User comments for Cherokee

Famous Bearer
Personal Impression

(click a heading above to filter the comments by that type)

I think it is disrespectful to the Cherokee tribe to name your kid Cherokee especially if you're not Native American. In New Zealand if you called your kid after a Maori tribe, e.g. Ngai Tahu, it wouldn't be seen as right.
ladyknight  7/26/2006
I'm part Cherokee. I have to agree that this just doesn't feel right as a child's name. My dad used to have a horse named Cherokee.
glaucous  9/5/2006
I agree that naming a non-native child this is disrespectful. The kid may also be teased, because in it is a sweatshirt brand.
― Anonymous User  9/10/2006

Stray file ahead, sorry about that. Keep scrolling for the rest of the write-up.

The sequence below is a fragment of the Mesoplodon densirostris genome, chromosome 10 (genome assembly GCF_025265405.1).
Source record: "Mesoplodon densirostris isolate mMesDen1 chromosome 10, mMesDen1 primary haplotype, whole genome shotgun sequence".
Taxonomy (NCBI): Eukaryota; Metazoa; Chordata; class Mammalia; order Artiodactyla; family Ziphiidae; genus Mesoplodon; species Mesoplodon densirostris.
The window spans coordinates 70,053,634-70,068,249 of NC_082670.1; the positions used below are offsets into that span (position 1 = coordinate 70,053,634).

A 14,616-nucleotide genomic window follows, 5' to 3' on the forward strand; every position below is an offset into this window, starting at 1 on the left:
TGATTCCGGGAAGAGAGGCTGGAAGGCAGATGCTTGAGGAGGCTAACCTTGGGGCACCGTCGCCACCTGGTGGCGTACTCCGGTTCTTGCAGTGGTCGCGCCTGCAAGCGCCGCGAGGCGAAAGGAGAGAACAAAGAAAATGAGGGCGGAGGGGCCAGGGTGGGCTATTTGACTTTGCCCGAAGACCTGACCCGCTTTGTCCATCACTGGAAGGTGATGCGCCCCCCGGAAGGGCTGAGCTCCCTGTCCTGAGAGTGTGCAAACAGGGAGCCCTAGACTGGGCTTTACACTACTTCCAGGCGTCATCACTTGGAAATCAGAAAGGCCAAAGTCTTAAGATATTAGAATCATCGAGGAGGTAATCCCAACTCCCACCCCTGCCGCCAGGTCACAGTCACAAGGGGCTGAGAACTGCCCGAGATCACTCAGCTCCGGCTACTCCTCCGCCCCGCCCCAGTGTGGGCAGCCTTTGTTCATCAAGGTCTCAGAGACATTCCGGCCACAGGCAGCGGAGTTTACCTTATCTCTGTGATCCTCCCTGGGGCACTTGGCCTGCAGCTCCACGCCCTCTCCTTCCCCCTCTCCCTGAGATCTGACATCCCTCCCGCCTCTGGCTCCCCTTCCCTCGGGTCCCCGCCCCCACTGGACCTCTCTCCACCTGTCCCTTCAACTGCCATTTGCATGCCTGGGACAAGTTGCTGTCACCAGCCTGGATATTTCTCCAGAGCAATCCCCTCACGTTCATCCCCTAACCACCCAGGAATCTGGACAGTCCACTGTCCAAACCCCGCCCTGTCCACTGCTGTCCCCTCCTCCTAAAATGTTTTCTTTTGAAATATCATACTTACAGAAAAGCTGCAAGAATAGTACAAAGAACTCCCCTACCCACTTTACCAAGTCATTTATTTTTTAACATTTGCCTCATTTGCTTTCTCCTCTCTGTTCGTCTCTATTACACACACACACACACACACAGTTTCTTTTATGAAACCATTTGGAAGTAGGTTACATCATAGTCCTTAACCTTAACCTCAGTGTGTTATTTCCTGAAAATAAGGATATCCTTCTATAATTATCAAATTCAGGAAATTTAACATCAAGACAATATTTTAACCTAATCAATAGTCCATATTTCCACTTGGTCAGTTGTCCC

I find it interesting that 1. Nobody names a kid Polish or Bantu or Mongol. 2. I have never met an actual Cherokee who was named this or named their baby this. From what I've seen, the kind of people who WOULD give the name Cherokee to a baby are the kind of would love to say "I'm part Cherokee" when the only "part" of them that's Cherokee is the part of their butt that touches the seat of their Jeep Cherokee. As an actual Cherokee I find this irritating and amusing at the same time.
Starla Roxanne  9/17/2006
I find this name very nice! I really like it!
libbygirl  12/8/2006
I'm part Cherokee and I don't find it very fitting on someone not of Native American ancestry. It's kind of odd.
Jasmine  3/18/2007
Naming a child Cherokee is like naming your child English or Japanese.
― Anonymous User  6/14/2007